Abdominal Separation in Pregnancy

Posted by on Jun 28, 2012 in Pre/Post-natal Yoga | Comments Off on Abdominal Separation in Pregnancy

Abdominal Separation in Pregnancy

This evening I had a chat with one of my prenatal students about diastasis recti (abdominal separation) as I had noticed during practice that there was a linear gap running vertically down the center of her baby bump.  I knew it right away as I too had diastasis during pregnancy.  While I had discovered mine after an extended practice of navasana (boat pose- a deep abdominal pose) had left me sore and achy as if I’d been punched in the stomach (clearly the muscles had moved apart suddenly for me), this student wasn’t aware that she had started to separate.

Most women that experience this separation of the left and right halves of the rectus abdominus muscle do so because they are carrying a large baby or twins, because they have had a previous separation, or because they had practiced regular abdominal toning exercises before and/or during pregnancy.  The tighter the abdominal wall, the harder it is to stretch and gently give way to the growing baby.  The result is that the tension increases as the baby grows and as the muscles are so tight and taught that they split in the place where they are most weak, which is where the two halves meet along the center.

You can usually tell if you have diastasis recti by laying on your back and gently lifting your head and looking down at your belly.  This slight abdominal contraction will make the separation more obvious and you will notice a little canyon between the left and right of your baby bump as you look towards the navel.  While there is nothing you can do once it has begun (during pregnancy, at least), you can put a stop to any core work you may have been practicing.  The abdominal wall needs to stretch, not tighten.  The best thing you can do is to work more on side stretches instead.  Try one that begins in an easy seated forward fold and then extend one arm in front of you on the floor.  In a flowing movement,  cross the body and extend the arm overhead, opening the heart towards the ceiling and grounding the opposite sitting bone down on the mat to facilitate elongation through the side body.  Move back and forth, side to side.  Inhale to open and extend, exhale back down to center.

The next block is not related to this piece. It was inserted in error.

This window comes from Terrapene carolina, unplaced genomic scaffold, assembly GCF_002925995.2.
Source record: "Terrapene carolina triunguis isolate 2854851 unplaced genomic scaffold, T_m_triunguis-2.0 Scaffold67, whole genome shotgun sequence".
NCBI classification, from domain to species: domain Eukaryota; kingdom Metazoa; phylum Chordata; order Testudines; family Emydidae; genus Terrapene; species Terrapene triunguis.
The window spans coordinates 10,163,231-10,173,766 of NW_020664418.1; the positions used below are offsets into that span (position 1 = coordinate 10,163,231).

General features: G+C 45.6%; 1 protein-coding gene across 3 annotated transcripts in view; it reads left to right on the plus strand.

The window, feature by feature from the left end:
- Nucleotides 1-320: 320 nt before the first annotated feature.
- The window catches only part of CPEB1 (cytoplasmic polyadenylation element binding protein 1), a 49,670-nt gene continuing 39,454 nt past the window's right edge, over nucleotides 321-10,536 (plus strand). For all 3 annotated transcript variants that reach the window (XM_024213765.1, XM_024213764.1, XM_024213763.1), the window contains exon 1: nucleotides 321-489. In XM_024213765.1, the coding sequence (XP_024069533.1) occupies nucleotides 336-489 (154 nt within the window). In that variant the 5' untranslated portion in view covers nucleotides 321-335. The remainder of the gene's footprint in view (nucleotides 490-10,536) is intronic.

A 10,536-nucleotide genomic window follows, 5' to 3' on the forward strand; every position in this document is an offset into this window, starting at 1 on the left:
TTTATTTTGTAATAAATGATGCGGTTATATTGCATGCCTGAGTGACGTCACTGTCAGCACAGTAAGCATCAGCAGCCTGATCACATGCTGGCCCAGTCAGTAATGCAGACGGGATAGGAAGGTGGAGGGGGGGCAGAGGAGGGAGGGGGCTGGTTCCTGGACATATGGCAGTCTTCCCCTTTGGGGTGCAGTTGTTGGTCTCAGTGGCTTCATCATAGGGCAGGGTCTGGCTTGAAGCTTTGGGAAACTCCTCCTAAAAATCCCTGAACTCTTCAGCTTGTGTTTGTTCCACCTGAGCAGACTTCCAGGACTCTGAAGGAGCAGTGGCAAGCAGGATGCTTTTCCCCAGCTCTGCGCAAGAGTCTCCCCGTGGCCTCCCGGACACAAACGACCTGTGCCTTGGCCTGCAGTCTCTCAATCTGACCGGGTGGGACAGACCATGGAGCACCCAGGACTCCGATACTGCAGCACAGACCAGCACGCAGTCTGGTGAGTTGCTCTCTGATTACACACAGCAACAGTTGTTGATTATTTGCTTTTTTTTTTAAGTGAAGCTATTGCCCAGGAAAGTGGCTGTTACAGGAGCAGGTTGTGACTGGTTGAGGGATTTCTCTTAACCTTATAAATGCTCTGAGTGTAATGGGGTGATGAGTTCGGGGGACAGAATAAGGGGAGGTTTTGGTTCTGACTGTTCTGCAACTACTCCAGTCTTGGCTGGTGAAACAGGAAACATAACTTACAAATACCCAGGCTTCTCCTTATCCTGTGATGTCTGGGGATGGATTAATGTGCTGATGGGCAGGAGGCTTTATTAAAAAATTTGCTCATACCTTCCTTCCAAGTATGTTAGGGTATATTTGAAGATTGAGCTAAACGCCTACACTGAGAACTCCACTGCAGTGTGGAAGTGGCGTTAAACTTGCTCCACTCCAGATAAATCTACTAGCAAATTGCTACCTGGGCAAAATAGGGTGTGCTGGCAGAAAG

After you give birth and are given the okay to resume physical activity (usually at 6 weeks for most women without additional complications such as c-sections or a hernia- something that may require surgery), you can begin to work the abdominal center back together again.  I won’t lie to you, it’s not an easy task.  I find that I still have weakness here despite a lot of effort and concentration.

In your post-partum workout, avoid crunches and movements that aim for 6-pack abs and instead work on rebuilding the structure from the foundation first.  Lay on your back with the sacrum resting on the floor, your feet placed on the floor in front of your buttocks with your knees bent (as if in bridge).  With your inhale feel the ground with the sacrum, and as you exhale, gently roll the pubic bone in towards you very slightly, keep your head and neck on the ground, and hold, inhale roll back down.  Continue working here with as many reps as you feel comfortable with.  These pelvic rolls will work on strengthening deep core muscles that work as a girdle of support for your posture and gait.  Once you begin to regain strength and integrity here, you can begin incorporating more involved core strengthening work.  Visiting a physiotherapist is useful for women with deep/wide gaps who don’t know where to start.  But most women can take some time to work it together slowly.

Just as your body took 40 weeks adjusting to its final physiology, be patient as it moves back.  Moving too fast too soon can lead to more complications and set you back further.  You can read more about this in my article on abdominal work in pregnancy here.

All content by Lisa Veronese. Please do not publish or copy my material without my consent.